Carson River is expected to reach its peak flow for the year this weekend as warm temperatures melted snow, drawing fresh water to feed the valley floor.
The spring flow will be a good test for environmental improvements put in place to prevent banks from washing away and eroding into the river stream.
At 3 p.m. Saturday the U.S. Geological Service's monitoring station near Mexican Dam recorded a flow of 2,260 cubic feet per second. Though the river was high, the flow was minimal compared to the 30,500 cubic feet per second that coursed through the same station during the New Year's Day Flood of 1997. The gauge recorded no flow on Sept. 5, 1992.
Although local, federal and state agencies and conservation groups continue to make progress in cleaning up the river, they still face the challenge of keeping pace with development in fast-growing Douglas and Lyon counties and balancing that with environmental concerns.
The river, which runs from Markleeville to the Carson Sink east of Fallon, was identified earlier this month by the U.S. Interior Department as highly likely to experience water conflicts by 2025. Officials say if the area continues to grow at the same rate as today, it is estimated the demand for the water it provides will be exceeded by 2050.
One challenge the area faces is the lack of water storage to carry over water from an abundant spring runoff to the end of summer, for instance, when demand is high and the water is low, said Ed James, general manager of the Carson Water Subconservancy District.
"If you look at Carson's watershed, you have demands for new growth, you have environmental demands and agricultural demands," James said. "So you have to balance all those demands with limited resources on the Carson River."
Much of what was identified as potential problems for the river by the U.S. Interior Department is being addressed, James said. Local groups are looking at finding areas where water can be stored either underground or in above-ground tanks.
"I think (the federal department) realizes we have no upstream storage, like a reservoir," James said. "We are really at the mercy of Mother Nature. We could have a flood one year and the next year a drought. There is no way to carry the water over."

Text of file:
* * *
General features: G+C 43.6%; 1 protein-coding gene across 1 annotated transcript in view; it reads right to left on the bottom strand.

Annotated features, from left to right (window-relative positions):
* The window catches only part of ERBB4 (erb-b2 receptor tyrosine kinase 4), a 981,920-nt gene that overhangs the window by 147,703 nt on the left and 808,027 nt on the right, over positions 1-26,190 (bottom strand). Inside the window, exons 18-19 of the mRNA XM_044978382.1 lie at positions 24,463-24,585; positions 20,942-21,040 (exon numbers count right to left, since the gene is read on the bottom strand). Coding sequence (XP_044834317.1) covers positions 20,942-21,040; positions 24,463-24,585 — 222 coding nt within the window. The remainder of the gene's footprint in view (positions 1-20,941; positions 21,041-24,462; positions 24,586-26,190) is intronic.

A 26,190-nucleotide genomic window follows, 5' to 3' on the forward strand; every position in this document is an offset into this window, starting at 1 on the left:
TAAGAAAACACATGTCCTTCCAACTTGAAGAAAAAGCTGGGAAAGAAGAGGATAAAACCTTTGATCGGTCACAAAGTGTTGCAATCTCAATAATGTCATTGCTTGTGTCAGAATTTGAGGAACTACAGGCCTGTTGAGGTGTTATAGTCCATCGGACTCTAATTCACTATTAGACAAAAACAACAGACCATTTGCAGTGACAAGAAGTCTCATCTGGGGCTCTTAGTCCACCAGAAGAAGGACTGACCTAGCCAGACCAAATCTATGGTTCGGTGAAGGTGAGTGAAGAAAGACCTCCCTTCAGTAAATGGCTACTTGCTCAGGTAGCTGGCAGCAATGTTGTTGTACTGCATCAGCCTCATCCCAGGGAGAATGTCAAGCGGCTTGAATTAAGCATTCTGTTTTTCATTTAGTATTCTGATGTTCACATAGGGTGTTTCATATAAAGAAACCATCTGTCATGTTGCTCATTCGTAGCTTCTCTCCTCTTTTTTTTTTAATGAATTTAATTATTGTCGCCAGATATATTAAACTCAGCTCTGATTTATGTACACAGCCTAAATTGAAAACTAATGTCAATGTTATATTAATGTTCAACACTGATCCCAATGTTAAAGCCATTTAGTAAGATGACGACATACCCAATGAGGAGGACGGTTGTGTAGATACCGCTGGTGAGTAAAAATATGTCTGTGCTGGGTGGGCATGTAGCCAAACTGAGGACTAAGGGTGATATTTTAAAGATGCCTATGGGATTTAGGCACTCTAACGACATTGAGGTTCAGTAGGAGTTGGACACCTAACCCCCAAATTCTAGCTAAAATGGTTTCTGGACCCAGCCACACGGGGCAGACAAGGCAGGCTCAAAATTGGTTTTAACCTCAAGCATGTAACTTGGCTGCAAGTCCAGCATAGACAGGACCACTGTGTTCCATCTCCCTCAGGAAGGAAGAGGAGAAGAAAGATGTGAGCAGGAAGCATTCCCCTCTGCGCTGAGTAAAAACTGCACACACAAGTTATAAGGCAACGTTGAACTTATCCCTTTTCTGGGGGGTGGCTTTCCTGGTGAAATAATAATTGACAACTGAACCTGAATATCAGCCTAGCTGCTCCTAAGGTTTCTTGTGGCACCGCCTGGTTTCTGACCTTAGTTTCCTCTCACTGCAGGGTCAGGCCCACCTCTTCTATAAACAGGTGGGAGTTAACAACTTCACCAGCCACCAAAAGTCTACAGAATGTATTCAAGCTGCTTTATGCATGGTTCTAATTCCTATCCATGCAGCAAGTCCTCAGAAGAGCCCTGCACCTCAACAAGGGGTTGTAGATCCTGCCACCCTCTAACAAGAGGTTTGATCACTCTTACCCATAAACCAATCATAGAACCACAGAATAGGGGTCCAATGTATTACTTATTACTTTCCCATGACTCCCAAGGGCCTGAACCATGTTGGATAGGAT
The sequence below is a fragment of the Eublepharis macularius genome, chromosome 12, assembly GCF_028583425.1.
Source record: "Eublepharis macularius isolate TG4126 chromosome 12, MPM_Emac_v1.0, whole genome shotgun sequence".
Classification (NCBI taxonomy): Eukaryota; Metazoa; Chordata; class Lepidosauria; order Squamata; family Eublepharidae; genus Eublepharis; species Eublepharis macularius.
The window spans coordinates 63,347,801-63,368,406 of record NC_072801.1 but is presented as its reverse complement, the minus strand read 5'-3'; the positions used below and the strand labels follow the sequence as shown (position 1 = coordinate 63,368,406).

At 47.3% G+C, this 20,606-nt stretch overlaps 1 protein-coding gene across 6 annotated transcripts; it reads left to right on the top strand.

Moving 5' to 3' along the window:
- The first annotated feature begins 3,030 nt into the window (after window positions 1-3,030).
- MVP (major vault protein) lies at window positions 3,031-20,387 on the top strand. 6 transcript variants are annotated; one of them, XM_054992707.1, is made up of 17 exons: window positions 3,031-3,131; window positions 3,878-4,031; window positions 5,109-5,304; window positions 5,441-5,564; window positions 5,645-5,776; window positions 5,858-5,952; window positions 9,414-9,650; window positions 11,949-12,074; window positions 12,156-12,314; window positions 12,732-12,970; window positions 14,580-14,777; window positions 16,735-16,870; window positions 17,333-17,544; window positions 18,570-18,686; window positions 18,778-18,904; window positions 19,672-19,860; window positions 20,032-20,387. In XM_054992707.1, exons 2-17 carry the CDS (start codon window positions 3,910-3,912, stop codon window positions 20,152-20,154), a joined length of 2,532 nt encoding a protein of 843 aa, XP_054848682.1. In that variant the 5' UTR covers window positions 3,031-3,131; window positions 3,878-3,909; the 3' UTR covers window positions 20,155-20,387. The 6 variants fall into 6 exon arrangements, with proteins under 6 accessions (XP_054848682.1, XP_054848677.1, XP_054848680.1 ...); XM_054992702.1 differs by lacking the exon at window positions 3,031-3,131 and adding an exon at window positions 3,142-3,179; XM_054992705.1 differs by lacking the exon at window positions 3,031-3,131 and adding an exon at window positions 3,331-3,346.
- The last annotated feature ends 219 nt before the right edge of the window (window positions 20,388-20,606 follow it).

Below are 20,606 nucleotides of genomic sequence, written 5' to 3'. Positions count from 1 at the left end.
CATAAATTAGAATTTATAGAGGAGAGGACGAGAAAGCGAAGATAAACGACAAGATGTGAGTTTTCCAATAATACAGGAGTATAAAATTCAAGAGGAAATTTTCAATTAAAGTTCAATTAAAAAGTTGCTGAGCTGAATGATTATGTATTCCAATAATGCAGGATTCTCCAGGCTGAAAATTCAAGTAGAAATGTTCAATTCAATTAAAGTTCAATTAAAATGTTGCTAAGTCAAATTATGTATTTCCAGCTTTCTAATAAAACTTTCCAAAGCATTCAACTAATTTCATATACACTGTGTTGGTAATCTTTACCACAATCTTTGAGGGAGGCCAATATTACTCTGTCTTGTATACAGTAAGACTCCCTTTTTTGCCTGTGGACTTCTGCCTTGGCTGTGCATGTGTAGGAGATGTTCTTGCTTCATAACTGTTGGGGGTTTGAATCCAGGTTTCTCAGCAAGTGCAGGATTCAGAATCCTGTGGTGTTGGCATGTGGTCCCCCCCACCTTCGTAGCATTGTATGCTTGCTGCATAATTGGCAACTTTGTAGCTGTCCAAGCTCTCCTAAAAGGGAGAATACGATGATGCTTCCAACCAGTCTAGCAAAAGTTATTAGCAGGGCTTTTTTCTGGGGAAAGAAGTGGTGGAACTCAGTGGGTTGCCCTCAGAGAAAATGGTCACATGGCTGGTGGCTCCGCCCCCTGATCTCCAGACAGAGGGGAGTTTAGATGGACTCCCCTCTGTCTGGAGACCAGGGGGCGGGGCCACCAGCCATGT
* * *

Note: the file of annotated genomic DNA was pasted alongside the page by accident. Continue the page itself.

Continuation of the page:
A regional plan for the watershed is being developed by state and federal agencies, which will take a look at what the area might need in the next 25 years, James said.
The plan may look at a way to balance how much of the watershed should stay agriculture, which in turn provides open-space habitat for eagles and other wildlife, and what areas could sustain growth.
Many groups and local governments have made improvements to the banks of the river in the past few years, stabilizing areas that were prone to wash away with a storm or heavy spring runoff. Because the river has been altered for agriculture use and by property owners in some areas, the river flows faster than it would naturally.
Alterations to the river bottom and the clearing of trees and vegetation along the banks also have caused the water to heat up to a temperature that has killed off fisheries and wildlife habitat in sections of the river. What was once there to shade the water has been cleared, allowing the sun to penetrate to a flatter bottom in some areas, James said.
The river is currently in violation of the federal Clean Water Act in spring and summer when phosphorus levels and warm temperatures climb. Studies are being done to determine where the sources of phosphorus are located and whether the federal standards should apply to the environment, James said.
"It will help us better understand where to focus resources to fix problems," James said.
Kevin Piper, district manager of the Dayton Valley Conservation District, said his group is working on projects to aid stream bank stability, riparian, wildlife habitat and water quality.
The district recently restored 2,000 linear feet of riverbank in the Dayton area. The silty, sandy soils are stabilized by planting native vegetation, he said. The projects help local property owners keep their property along the river. "There's not much we can do during spring runoff," Piper said. "Hopefully the projects we've installed over the last years (will help). It's just a matter of seeing what spring runoff does and where are the real areas of concern."
River flows for Saturday, May 24, 2003
Station is 3 miles upstream from Lloyd's Bridge, elevation 4,620 feet above sea level. Flow at 3 p.m. 2,260 cubic feet per sec. Maximum for the day 3,980 cfs.
Station is 7 miles southeast of Gardnerville, elevation 4,987 feet above sea level. Flow at 5:30 p.m. was 1,520 cfs. Maximum for the day 4,150 cfs.
Station is 2 miles west of Fort Churchill, elevation 4,180 feet above sea level. Flow at 6:15 p.m. was 2,000 cfs. Maximum for the day was 3,650 cfs.
ON THE NET
To find out real-time river flow levels, visit www.usgs.gov